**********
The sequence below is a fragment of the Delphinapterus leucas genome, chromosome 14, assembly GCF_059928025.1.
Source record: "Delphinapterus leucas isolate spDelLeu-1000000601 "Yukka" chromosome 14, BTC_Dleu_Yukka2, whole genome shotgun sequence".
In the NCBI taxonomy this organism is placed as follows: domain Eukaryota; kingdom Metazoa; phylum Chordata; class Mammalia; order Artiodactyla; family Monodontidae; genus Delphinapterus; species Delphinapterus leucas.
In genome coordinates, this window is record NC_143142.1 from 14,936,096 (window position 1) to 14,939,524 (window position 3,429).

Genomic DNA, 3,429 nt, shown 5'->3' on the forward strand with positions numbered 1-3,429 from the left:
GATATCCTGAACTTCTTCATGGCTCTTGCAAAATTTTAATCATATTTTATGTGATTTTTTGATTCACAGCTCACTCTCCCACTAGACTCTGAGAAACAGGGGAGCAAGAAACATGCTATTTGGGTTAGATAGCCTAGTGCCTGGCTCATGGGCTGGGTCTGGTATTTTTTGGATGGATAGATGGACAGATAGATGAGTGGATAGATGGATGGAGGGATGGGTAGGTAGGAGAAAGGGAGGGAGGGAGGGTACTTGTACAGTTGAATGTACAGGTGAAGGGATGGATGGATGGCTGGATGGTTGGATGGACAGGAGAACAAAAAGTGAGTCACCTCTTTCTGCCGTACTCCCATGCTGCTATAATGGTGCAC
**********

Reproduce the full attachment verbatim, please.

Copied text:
The sequence below is a fragment of the Delphinapterus leucas genome, chromosome 14, assembly GCF_059928025.1.
Source record: "Delphinapterus leucas isolate spDelLeu-1000000601 "Yukka" chromosome 14, BTC_Dleu_Yukka2, whole genome shotgun sequence".
In the NCBI taxonomy this organism is placed as follows: domain Eukaryota; kingdom Metazoa; phylum Chordata; class Mammalia; order Artiodactyla; family Monodontidae; genus Delphinapterus; species Delphinapterus leucas.
In genome coordinates, this window is record NC_143142.1 from 14,936,096 (window position 1) to 14,939,524 (window position 3,429).

Genomic DNA, 3,429 nt, shown 5'->3' on the forward strand with positions numbered 1-3,429 from the left:
GATATCCTGAACTTCTTCATGGCTCTTGCAAAATTTTAATCATATTTTATGTGATTTTTTGATTCACAGCTCACTCTCCCACTAGACTCTGAGAAACAGGGGAGCAAGAAACATGCTATTTGGGTTAGATAGCCTAGTGCCTGGCTCATGGGCTGGGTCTGGTATTTTTTGGATGGATAGATGGACAGATAGATGAGTGGATAGATGGATGGAGGGATGGGTAGGTAGGAGAAAGGGAGGGAGGGAGGGTACTTGTACAGTTGAATGTACAGGTGAAGGGATGGATGGATGGCTGGATGGTTGGATGGACAGGAGAACAAAAAGTGAGTCACCTCTTTCTGCCGTACTCCCATGCTGCTATAATGGTGCAC